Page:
Results BIN1 and IDO1 expression were negatively correlated in HOVON cases (P<0.0001, Figure 1A). Further co-expression analyses of RNA-sequencing data from TCGA allowed us to identify PLXNC1, a semaphorin receptor involved in inflammation and immune response, as an IDO1-interacting gene and a strong predictor of survival (P<0.05, Figure 1B). PLXNC1 was negatively correlated with IDO1 in the HOVON dataset (P<0.0001, Figure 1C). The IDO1-BIN1-PLXNC1 immune gene signature predicted AML survival both in HOVON (P<0.0001, Figure 1D) and in TCGA (P=0.001) cases. We, then, sought to identify commonalities between DE genes in IDO1low versus IDO1high TCGA cases and in PLXNC1low versus PLXNC1high TCGA cases. Interestingly, CXCR2 was the only shared gene, suggesting the IDO1 and PLXNC1 overexpression largely reflected non-redundant gene expression programs. Results from enrichment analysis based on the top DE genes between PLXNC1low and PLXNC1high cases revealed the major involvement of PLXNC1 in viral and immune response-related pathways whereas the same analysis performed using the top DE genes between IDO1low and IDO1high cases confirmed the IDO1 key role in interferon signaling pathways. Furthermore, we identified IKBKB, FOSL1 and TLR9 as the top DE genes between IDO1low and IDO1high cases, whereas GZMH, GNLY, IFIT2 and IFIT3 were the top DE genes between PLXNC1low and PLXNC1high cases. We then identified TCGA cases with amplification, up-regulation or down-regulation in at least one of the previously reported seven genes. The group of TCGA cases with alterations showed higher frequency of both TP53 (18% vs 5%, P<0,05) and KRAS mutations (11% vs 2%, P<0,05) compared to cases without alterations (Figure 1E). Conversely, CEBPA mutations were prevalent in TCGA patients without alterations than in ones with alterations (12% vs 0%, P<0,05). Finally, the top DE genes between IDO1low and IDO1high and between PLXNC1low and PLXNC1high cases, when considered in aggregate, provided a significant survival prediction (P<0.05, HR=1.6, Figure 1F).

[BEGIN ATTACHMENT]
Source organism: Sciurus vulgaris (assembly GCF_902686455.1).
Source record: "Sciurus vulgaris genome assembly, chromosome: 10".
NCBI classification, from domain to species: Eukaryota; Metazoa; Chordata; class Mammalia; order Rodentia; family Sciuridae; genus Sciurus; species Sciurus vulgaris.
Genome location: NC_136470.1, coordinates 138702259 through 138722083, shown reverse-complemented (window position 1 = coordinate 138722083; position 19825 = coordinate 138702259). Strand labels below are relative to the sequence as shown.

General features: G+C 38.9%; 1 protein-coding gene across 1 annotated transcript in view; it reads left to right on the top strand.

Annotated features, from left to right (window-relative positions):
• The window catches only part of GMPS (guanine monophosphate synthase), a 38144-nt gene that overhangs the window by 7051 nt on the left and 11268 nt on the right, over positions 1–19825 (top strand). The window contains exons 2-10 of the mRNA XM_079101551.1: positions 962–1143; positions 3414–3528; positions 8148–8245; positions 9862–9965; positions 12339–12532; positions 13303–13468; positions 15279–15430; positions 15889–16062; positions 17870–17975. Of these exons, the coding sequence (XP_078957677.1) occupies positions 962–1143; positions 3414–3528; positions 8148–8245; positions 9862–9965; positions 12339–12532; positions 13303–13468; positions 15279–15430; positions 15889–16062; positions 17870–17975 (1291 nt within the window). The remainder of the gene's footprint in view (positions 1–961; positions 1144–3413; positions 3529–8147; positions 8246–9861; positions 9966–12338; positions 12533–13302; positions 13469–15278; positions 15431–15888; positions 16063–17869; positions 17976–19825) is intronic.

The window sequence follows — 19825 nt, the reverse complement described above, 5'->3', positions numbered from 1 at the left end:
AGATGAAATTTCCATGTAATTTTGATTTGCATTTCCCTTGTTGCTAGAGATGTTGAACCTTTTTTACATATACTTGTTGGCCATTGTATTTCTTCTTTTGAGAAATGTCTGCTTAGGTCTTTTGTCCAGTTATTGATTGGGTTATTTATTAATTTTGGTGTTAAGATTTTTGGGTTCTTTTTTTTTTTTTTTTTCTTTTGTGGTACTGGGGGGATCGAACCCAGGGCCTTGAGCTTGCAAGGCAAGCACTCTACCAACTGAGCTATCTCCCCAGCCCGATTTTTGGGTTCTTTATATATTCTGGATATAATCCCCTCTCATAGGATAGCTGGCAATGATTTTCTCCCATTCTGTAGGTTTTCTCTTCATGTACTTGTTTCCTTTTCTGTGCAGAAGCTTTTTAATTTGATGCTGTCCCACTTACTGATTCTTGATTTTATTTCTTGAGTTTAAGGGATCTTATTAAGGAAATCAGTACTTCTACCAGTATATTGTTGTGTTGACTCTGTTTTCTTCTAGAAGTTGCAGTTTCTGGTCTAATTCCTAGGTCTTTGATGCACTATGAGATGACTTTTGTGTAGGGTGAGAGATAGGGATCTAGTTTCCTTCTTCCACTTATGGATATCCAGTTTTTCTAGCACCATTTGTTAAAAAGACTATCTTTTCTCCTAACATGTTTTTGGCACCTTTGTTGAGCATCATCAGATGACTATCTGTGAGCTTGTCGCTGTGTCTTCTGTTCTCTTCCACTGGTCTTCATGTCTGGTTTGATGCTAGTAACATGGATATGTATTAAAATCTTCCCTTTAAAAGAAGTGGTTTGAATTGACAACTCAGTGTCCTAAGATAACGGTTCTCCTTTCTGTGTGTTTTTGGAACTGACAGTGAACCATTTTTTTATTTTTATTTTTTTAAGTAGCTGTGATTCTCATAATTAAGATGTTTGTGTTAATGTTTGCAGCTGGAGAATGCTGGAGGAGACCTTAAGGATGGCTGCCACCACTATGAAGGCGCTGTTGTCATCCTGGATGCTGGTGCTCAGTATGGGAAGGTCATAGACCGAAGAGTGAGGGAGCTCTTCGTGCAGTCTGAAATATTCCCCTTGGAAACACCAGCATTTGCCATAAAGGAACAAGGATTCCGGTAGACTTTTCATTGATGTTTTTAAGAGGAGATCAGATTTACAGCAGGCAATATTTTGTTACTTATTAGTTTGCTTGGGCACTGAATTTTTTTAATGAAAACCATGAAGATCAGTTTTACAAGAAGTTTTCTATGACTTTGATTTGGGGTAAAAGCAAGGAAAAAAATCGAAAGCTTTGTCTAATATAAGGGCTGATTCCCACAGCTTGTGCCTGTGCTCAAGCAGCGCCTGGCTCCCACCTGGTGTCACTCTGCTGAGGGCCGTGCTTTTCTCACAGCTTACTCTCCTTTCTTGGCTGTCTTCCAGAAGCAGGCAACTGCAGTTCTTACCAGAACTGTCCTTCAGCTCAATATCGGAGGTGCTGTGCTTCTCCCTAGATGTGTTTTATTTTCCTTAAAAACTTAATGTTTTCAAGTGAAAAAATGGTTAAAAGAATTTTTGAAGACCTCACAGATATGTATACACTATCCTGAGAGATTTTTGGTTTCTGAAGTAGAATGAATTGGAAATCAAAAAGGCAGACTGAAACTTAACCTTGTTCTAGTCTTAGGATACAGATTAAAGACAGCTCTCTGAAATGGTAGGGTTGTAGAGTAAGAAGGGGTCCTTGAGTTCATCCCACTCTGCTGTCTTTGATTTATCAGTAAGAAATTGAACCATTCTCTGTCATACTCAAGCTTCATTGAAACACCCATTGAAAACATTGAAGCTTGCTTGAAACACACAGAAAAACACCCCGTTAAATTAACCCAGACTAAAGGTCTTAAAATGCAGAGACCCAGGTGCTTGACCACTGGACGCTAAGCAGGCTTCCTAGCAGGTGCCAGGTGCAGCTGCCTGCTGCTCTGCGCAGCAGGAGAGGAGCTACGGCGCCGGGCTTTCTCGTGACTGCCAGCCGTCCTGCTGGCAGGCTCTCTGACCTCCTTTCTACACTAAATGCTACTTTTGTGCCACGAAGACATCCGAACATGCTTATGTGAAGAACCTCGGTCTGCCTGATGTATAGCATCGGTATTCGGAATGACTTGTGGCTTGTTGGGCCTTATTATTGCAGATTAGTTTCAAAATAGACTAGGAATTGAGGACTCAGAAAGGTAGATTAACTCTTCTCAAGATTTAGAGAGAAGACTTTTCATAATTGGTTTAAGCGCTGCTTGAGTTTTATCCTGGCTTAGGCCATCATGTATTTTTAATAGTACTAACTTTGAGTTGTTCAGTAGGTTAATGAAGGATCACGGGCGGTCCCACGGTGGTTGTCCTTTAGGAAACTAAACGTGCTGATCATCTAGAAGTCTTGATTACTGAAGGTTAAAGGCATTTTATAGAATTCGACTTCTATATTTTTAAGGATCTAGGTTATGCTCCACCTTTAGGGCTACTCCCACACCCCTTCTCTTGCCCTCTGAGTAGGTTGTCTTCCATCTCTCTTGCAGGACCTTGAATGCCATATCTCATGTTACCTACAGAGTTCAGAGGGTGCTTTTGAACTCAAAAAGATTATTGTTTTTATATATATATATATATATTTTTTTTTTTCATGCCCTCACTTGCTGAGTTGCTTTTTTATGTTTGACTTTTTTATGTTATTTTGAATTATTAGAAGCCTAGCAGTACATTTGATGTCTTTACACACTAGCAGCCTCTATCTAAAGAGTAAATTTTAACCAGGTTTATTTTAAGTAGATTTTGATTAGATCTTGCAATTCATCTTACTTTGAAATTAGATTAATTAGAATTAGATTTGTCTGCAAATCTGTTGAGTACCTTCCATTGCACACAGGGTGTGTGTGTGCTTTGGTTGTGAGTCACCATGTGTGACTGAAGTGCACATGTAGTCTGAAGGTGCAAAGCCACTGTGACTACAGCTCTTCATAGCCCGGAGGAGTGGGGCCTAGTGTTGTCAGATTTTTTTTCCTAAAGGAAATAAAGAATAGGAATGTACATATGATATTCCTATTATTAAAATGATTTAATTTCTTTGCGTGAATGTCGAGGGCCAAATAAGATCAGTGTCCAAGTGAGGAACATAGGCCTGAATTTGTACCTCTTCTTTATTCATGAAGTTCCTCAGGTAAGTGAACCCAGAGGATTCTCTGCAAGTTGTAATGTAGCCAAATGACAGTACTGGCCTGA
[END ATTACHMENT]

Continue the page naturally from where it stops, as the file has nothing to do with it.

Conclusions Our data identify PLXNC1 as a novel IDO1-correlated gene. A three-gene immune signature that includes PLXCN1, IDO1 and BIN1 strongly predicted clinical outcome in large AML cohorts. Moreover, IDO1 and PLXNC1 expression-based DE analysis generated an immunological signature highly predictive of prognosis. In light of the emerging role of immunotherapies for AML, our findings support the incorporation of TME-associated immune biomarkers into current AML classification and prognostication algorithms.

Disclosures: Cavo: Jannsen, BMS, Celgene, Sanofi, GlaxoSmithKline, Takeda, Amgen, Oncopeptides, AbbVie, Karyopharm, Adaptive: Consultancy, Honoraria. Rutella: NanoString Technologies, Inc.: Research Funding; MacroGenics, Inc.: Research Funding; Kura Oncology: Research Funding.

*signifies non-member of ASH